The Bookwoman's Last Fling

by John Dunning

Ancient Oz books with colored plates. Rows of Nancy Drews and
Bobbsey Twins. WINNIE THE POOH keeping company with ALICE and MARY
POPPINS. I love wandering among shelves of antiquarian books,
craning my neck until I need a chiropractic adjustment. Shopping
for the latest reads is one thing; the collectors' circuit is quite
another. It is all about the quest --- which, if children's books
are your passion (they're mine), can be a real journey into the

So I was enchanted to find that a collection of juvenilia (as they
call it in the book biz) figures in THE BOOKWOMAN'S LAST FLING, the
most recent of John Dunning's witty, literate mysteries. For this
outing, though, Dunning gallops into Dick Francis territory: horse
racing. (If you don't know Francis's work, get thee to Amazon
immediately --- since 1962 this gifted Brit has written 38 tense,
economical thrillers, always in an equestrian setting, that are
enthralling whether or not you've ever sat on a horse, or bet on
one. His 39th is slated for a September release.) Dunning, it
seems, worked at racetracks before he became a bookseller and
writer, and here he uses that insider info to add a new sort of
local color to the page-turning adventures of Cliff Janeway ---
former cop, book dealer, and now book detective.

The story begins in Idaho, where celebrated horse owner and trainer
H.R. Geiger has just died. His estate can't be settled until the
book collection of his late wife, Candice, has been assessed. Enter
Janeway, who discovers cheaper reprints cropping up among her
priceless, mint-condition first editions (Dunning's descriptions of
these, especially the children's stuff, are wonderfully juicy),
suggesting theft and hasty substitutions. As is his habit, Janeway
soon expands his mandate to an investigation of her mysterious
death 20 years earlier. (Was she murdered by someone aware of her
fatal allergy to peanuts?) Although Candice seems to have cast a
spell over everyone she met, her marriage to this much older man
was not happy; he, it seems, had potency problems --- hence her
affairs and, ultimately, the "last fling" of the title.

Our hero's search for the truth takes him to California, where he
goes undercover as a racetrack employee and is almost killed for
his trouble several times (including one hair-raising sequence in
which Janeway, locked in the trunk of a car, hears the villain
sloshing gasoline on the vehicle as he prepares to torch it). You
won't guess the culprit, but here's a clue: It has to do with the
difference between bibliophilia (which I, and no doubt you, have in
spades) and bibliomania (the compulsion to acquire books by any
means necessary and hoard rather than love or read them --- the
foundations of one bibliomaniac's house actually cracked under the
weight of his accumulated stacks).

Dunning has a gift for building characters: not only Janeway
himself, with his physicality, brains and intrinsic sense of
justice, but also Candice's daughter, Sharon, an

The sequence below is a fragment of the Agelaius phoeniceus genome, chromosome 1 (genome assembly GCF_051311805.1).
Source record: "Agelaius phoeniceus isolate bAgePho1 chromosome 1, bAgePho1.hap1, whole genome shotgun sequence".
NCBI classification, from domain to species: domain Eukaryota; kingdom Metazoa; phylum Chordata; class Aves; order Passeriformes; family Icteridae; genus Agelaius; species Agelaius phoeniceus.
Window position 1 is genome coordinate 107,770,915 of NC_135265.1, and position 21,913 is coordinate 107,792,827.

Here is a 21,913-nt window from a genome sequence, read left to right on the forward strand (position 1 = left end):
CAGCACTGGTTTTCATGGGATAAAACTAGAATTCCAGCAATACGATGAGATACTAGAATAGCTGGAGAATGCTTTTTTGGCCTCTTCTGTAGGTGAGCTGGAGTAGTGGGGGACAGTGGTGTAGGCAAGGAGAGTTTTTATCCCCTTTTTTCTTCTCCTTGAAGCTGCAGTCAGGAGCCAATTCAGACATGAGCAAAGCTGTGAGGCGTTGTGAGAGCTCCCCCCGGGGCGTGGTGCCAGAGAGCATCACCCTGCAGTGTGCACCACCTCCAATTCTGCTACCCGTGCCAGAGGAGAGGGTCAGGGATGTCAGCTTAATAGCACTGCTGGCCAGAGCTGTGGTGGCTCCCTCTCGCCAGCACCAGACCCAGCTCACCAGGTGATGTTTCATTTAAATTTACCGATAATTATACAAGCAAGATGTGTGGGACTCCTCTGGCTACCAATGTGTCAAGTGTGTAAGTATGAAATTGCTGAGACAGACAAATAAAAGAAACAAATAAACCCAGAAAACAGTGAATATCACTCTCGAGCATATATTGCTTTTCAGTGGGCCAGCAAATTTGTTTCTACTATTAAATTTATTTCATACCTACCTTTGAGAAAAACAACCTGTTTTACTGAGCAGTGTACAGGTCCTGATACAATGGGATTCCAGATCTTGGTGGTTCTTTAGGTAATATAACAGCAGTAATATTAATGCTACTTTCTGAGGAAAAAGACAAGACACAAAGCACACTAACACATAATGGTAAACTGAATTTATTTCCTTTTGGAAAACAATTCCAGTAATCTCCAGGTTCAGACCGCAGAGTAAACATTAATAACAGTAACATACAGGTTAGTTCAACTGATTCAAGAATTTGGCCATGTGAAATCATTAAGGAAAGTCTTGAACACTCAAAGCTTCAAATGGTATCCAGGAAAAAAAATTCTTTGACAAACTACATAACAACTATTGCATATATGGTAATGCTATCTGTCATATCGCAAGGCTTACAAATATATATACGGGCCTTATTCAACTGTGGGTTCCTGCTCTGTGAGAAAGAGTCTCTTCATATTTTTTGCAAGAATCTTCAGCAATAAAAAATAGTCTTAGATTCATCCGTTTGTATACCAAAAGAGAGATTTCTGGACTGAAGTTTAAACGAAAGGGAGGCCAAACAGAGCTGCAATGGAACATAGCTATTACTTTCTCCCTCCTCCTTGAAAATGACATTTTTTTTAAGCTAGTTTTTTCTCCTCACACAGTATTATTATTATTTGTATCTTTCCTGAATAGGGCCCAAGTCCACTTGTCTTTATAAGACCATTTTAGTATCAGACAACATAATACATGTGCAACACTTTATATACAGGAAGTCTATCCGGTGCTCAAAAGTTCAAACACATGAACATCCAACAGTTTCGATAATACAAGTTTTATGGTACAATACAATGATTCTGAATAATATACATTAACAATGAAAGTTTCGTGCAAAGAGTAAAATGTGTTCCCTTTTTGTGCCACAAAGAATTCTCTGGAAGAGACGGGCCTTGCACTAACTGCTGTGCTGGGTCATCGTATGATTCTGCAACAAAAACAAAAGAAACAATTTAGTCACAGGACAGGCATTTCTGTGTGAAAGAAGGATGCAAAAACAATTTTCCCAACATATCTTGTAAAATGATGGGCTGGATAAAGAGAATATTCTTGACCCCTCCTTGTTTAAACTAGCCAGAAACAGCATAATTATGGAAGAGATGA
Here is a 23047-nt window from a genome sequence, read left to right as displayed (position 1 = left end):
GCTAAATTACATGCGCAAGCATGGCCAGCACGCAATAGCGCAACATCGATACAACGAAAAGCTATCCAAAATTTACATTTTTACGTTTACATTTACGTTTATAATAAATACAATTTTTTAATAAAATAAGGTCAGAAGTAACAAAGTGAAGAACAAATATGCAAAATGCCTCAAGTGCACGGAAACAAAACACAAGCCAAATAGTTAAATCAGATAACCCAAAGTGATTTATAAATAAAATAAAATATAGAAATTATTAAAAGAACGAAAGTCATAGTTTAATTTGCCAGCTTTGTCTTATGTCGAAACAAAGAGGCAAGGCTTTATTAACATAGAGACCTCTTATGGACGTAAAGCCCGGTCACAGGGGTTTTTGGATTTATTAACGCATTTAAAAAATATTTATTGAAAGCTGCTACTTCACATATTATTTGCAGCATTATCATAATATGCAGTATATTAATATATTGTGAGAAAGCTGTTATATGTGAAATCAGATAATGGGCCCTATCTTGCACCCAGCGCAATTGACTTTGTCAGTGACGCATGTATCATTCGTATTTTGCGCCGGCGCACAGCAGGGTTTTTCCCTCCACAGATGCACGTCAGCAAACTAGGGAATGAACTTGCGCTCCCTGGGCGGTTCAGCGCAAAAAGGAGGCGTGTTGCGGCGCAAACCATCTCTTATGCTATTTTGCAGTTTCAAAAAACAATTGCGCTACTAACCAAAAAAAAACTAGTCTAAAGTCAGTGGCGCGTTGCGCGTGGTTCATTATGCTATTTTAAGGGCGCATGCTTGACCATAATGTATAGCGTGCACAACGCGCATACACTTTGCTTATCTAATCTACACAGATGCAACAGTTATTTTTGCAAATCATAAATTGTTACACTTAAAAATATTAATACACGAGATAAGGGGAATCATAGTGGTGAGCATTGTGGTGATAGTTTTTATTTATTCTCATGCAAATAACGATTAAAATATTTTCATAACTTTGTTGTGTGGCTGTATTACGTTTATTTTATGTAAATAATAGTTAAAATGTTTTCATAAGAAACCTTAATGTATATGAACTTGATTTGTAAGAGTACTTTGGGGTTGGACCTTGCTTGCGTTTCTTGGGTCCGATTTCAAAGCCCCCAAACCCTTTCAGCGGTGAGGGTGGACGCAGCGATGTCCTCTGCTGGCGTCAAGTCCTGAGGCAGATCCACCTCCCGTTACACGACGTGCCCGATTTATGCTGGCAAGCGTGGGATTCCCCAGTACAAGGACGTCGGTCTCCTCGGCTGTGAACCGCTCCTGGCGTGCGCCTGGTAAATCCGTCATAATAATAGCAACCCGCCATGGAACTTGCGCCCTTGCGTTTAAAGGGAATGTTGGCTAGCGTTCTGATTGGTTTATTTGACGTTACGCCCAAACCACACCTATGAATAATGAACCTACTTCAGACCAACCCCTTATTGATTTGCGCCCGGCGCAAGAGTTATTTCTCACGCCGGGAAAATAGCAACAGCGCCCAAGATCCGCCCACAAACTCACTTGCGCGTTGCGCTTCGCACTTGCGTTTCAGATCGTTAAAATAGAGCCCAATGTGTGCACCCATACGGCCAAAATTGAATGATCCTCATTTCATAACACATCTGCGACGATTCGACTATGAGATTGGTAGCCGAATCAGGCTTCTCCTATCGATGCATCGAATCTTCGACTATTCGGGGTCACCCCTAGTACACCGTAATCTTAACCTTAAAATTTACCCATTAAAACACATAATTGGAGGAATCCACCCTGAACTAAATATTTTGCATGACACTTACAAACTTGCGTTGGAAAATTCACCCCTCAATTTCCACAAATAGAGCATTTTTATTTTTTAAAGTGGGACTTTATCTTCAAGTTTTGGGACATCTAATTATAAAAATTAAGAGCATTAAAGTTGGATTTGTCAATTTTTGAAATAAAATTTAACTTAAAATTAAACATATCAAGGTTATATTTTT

heiress-with-a-cause who rescues doomed horses, and any number of
colorful individuals at her ranch and around the racetrack. (I
adored Martha, a gritty would-be writer and racetrack freelancer
who may have been inspired by the author's own life.) Those who
have read the earlier books may wonder if Erin, Cliff Janeway's
lawyer girlfriend, is still around --- yes, she is, and she does
play a (smallish) role in the proceedings. But although Dunning's
dialogue is usually terrific, the banter between Cliff and Erin ---
he, wry and pugnacious; she, protective and prickly --- seemed to
me a bit forced and self-conscious this time around.

There are also a couple of problems with pace and balance. The
novel begins, for example, with a 45-page conversation between
Janeway and the unpleasant guy who initially employs him: It's an
atypically awkward, wordy way to establish Janeway's character and
lay out the fundamentals of the plot. As for the racetrack angle, I
think the detail Dunning lavishes on the care and feeding of
horses, although interesting, is a bit excessive, and doesn't
necessarily advance or enhance the story. The book part and the
horse part of THE BOOKWOMAN'S LAST FLING jostle along in an uneasy,
not altogether plausible partnership.

Despite these lapses, Dunning still takes the reader for a helluva
good ride. My favorite moment: Janeway is staking out a restaurant
where Martha, wearing a wire, is meeting a murder suspect. Killing
time in a nearby thrift store, he finds a rare, possibly valuable
mystery by John D. MacDonald on the shelf. Before he can buy it
(for 75 cents!) the bad guy leaves the restaurant and Janeway has
to follow. When he goes back the next day, the book is gone. The
tension between a quiet, bookish existence and a life of action and
intrigue could not be more perfectly embodied --- and it's a
tension that Dunning, at the end of the book, sets up in Janeway's
own character, as he wrestles with his recurrent desire to be a cop

Dunning fans won't be disappointed by THE BOOKWOMAN'S LAST FLING.
And since there are a lot of horse lovers out there, perhaps with
this venture into equestrian territory, he will corral a few new


Reviewed by Kathy Weissman on December 22, 2010

The Bookwoman's Last Fling
by John Dunning

  • Publication Date: March 27, 2007
  • Genres: Fiction, Mystery
  • Paperback: 528 pages
  • Publisher: Pocket
  • ISBN-10: 1416523391
  • ISBN-13: 9781416523390